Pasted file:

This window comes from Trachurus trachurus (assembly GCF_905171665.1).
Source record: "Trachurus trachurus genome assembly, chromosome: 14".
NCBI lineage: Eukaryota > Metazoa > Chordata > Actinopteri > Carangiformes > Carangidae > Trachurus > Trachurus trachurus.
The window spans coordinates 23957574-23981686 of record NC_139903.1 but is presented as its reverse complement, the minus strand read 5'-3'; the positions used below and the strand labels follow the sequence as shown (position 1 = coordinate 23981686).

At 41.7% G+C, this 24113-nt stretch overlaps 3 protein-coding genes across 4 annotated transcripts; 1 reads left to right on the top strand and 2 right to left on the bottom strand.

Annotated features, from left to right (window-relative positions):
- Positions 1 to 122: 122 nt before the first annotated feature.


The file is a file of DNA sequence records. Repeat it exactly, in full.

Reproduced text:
This window comes from Trachurus trachurus (assembly GCF_905171665.1).
Source record: "Trachurus trachurus genome assembly, chromosome: 14".
NCBI lineage: Eukaryota > Metazoa > Chordata > Actinopteri > Carangiformes > Carangidae > Trachurus > Trachurus trachurus.
The window spans coordinates 23957574-23981686 of record NC_139903.1 but is presented as its reverse complement, the minus strand read 5'-3'; the positions used below and the strand labels follow the sequence as shown (position 1 = coordinate 23981686).

At 41.7% G+C, this 24113-nt stretch overlaps 3 protein-coding genes across 4 annotated transcripts; 1 reads left to right on the top strand and 2 right to left on the bottom strand.

Annotated features, from left to right (window-relative positions):
- Positions 1 to 122: 122 nt before the first annotated feature.